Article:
The interior really has benefited from a hike in quality, not only in the materials used in its construction but also in its design. It’s been comprehensively upgraded and one of the biggest improvements is the replacement of its former pop up infotainment screen with one that’s integrated into the dashboard. The real improvements, however, are under its sombre skin.

The engines for the C-Class were upgraded more than a year ago and they’ve been carried over to the new one, but the big news is the new, direct-injection V6 petrol unit. Compared with the outgoing, it’s more powerful by 25kW (up to 225kW) and more fuel efficient to the tune of 31 percent (how does 6.8 litres per 100km sound for a 3.5-litre V6?). Twist is up by 20Nm to 370Nm, too. And, despite the fact that this model won’t be on sale until much later this year, it’s the one I get the keys to first.

The roads of Tenerife are incredibly challenging. There’s plenty in the way of fast motorway but once you venture off piste the mountains dominate and the routes over them can expose the flaws in any car. Bravely this is the terrain Mercedes has chosen for us hacks to explore the talents, or otherwise, of the C-Class. And the news is good.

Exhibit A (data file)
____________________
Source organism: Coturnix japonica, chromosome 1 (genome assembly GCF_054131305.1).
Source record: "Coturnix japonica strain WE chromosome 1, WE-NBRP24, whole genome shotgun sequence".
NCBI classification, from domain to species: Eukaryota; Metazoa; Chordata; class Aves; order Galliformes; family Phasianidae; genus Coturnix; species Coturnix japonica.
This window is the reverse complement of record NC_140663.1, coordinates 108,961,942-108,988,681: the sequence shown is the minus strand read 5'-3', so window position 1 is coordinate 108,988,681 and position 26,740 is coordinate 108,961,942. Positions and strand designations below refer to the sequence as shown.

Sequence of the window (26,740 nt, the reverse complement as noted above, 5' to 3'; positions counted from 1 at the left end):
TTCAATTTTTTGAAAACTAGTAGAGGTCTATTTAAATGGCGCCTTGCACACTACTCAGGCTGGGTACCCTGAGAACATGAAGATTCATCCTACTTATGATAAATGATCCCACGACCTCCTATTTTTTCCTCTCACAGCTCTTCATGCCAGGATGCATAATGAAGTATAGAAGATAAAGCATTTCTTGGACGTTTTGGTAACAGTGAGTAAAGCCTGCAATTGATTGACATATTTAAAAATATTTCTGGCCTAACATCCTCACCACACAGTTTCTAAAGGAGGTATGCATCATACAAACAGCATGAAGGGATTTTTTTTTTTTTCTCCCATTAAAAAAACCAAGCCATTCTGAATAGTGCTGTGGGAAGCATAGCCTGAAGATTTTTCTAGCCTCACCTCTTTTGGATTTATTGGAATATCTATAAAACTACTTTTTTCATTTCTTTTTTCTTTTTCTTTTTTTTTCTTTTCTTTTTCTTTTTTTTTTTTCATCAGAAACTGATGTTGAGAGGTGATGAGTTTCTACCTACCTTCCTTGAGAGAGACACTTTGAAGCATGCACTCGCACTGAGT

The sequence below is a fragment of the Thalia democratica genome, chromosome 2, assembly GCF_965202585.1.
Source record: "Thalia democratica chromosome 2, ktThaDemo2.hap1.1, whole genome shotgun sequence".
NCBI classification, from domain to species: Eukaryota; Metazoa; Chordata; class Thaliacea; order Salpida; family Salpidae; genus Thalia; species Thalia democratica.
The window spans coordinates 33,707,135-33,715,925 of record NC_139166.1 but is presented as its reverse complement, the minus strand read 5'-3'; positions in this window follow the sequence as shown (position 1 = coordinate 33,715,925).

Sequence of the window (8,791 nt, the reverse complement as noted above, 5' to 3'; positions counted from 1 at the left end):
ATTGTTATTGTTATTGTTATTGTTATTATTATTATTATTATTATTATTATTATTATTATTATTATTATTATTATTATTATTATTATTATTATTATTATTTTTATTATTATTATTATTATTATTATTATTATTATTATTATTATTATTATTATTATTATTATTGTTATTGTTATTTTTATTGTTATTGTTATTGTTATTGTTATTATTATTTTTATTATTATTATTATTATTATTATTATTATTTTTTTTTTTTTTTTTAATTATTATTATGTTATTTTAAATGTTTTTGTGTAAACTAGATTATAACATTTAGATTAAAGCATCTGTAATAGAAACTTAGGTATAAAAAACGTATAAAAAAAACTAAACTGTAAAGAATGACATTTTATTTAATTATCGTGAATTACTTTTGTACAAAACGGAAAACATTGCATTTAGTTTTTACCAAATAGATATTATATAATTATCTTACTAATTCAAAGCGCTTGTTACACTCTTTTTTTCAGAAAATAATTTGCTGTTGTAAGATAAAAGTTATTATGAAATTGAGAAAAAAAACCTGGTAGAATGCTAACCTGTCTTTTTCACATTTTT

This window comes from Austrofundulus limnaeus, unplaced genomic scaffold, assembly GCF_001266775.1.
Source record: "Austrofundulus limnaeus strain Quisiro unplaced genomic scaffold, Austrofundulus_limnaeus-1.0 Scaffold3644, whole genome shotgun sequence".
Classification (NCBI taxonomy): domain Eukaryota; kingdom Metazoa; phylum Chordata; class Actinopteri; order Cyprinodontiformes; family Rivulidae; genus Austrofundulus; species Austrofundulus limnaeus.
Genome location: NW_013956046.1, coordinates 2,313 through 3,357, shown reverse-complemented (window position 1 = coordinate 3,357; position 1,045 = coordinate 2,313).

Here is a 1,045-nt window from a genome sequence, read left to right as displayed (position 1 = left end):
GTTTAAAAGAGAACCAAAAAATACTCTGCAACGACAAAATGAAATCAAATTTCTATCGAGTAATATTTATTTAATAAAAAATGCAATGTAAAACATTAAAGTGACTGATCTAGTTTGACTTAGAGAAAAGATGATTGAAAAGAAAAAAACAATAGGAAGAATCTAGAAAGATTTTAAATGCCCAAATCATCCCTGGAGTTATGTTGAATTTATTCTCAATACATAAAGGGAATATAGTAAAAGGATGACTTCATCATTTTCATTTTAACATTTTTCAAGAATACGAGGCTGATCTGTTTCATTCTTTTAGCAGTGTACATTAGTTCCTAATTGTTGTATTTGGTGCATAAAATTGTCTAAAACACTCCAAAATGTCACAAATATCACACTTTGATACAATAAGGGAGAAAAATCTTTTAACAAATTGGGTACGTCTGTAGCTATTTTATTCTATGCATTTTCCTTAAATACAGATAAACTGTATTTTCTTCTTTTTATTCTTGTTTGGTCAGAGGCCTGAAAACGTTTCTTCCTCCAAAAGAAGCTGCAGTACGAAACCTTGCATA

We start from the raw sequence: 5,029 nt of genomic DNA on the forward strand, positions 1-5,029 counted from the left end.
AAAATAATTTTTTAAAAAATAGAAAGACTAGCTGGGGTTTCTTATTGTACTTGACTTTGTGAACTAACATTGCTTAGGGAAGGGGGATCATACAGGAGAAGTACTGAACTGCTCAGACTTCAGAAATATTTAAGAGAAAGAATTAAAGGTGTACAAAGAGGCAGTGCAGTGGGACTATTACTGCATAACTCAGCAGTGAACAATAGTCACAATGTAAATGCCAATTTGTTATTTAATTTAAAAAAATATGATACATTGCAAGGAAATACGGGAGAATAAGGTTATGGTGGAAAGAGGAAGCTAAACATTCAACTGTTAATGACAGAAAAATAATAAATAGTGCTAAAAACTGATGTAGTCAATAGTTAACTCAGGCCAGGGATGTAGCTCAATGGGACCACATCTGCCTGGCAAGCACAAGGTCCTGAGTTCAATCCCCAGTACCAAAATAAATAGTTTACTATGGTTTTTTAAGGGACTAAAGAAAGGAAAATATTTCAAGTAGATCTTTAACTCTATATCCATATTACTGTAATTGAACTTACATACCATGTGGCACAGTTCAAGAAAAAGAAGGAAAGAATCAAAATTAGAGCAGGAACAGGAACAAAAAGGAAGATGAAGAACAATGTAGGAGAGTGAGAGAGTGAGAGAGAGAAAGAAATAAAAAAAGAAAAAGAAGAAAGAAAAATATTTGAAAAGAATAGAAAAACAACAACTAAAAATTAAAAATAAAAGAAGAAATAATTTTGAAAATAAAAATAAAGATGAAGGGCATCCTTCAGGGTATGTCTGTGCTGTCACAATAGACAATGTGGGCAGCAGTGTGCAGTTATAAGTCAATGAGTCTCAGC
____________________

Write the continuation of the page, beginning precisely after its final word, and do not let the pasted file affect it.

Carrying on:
Stealthily, the C-Class has managed to trump the BMW 3 Series in many respects, not least as a car that rewards the enthusiastic driver - it’s just that not many people have realised this. What the C-Class does is provide the comfort and refinement of an S-Class on the motorway but it comes into its own on the twisty bits, so its pilot can enjoy an enthusiastic drive thanks to its more diminutive proportions and the tightness afforded by its chassis.

The Mercedes-Benz C350 is a brisk performer but it also provides a sense of calm, poise and, key to the brand, sophistication. Grip is plentiful and the sharp hairpins and steep inclines encountered on these roads pose no problem whatsoever for the Merc. The brakes feel excellent and the new seven-speed automatic transmission seems perfectly suited to its powertrain, making short work of some incredibly difficult roads that would have many other cars floundering.